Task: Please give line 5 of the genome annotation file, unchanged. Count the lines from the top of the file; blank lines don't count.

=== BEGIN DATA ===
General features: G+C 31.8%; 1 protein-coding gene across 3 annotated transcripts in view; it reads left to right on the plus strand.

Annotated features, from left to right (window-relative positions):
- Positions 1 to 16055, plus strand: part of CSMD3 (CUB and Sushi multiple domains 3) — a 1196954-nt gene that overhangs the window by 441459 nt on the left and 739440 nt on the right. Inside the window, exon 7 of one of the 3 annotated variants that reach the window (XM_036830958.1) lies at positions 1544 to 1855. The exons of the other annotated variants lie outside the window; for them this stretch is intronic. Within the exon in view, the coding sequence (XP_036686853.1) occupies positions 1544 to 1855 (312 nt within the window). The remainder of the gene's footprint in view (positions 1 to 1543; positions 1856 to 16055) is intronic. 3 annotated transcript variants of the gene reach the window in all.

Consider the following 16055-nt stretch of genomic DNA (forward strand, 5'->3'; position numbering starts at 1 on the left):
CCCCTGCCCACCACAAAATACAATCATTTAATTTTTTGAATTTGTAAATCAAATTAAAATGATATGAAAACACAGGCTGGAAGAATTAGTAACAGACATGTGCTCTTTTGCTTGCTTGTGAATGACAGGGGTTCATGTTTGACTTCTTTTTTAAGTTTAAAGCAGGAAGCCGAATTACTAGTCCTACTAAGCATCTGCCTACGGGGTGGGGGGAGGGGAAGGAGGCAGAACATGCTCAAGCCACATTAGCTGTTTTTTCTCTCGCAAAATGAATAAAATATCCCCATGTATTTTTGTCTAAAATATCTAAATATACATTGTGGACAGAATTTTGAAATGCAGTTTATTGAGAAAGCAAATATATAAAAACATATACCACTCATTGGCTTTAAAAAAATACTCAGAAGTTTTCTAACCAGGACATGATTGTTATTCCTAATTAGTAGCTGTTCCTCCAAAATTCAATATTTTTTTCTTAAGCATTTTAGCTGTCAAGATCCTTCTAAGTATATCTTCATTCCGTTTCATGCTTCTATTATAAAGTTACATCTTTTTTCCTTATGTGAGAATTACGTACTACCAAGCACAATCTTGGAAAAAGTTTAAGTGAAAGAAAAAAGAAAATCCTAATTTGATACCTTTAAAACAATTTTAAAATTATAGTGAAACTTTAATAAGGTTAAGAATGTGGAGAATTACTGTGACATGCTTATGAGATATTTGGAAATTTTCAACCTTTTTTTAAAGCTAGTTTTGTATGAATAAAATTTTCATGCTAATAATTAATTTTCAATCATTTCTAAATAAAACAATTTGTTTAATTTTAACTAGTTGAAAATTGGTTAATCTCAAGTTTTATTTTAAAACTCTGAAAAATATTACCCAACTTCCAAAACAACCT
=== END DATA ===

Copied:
CCCCTGCCCACCACAAAATACAATCATTTAATTTTTTGAATTTGTAAATCAAATTAAAATGATATGAAAACACAGGCTGGAAGAATTAGTAACAGACATGTGCTCTTTTGCTTGCTTGTGAATGACAGGGGTTCATGTTTGACTTCTTTTTTAAGTTTAAAGCAGGAAGCCGAATTACTAGTCCTACTAAGCATCTGCCTACGGGGTGGGGGGAGGGGAAGGAGGCAGAACATGCTCAAGCCACATTAGCTGTTTTTTCTCTCGCAAAATGAATAAAATATCCCCATGTATTTTTGTCTAAAATATCTAAATATACATTGTGGACAGAATTTTGAAATGCAGTTTATTGAGAAAGCAAATATATAAAAACATATACCACTCATTGGCTTTAAAAAAATACTCAGAAGTTTTCTAACCAGGACATGATTGTTATTCCTAATTAGTAGCTGTTCCTCCAAAATTCAATATTTTTTTCTTAAGCATTTTAGCTGTCAAGATCCTTCTAAGTATATCTTCATTCCGTTTCATGCTTCTATTATAAAGTTACATCTTTTTTCCTTATGTGAGAATTACGTACTACCAAGCACAATCTTGGAAAAAGTTTAAGTGAAAGAAAAAAGAAAATCCTAATTTGATACCTTTAAAACAATTTTAAAATTATAGTGAAACTTTAATAAGGTTAAGAATGTGGAGAATTACTGTGACATGCTTATGAGATATTTGGAAATTTTCAACCTTTTTTTAAAGCTAGTTTTGTATGAATAAAATTTTCATGCTAATAATTAATTTTCAATCATTTCTAAATAAAACAATTTGTTTAATTTTAACTAGTTGAAAATTGGTTAATCTCAAGTTTTATTTTAAAACTCTGAAAAATATTACCCAACTTCCAAAACAACCT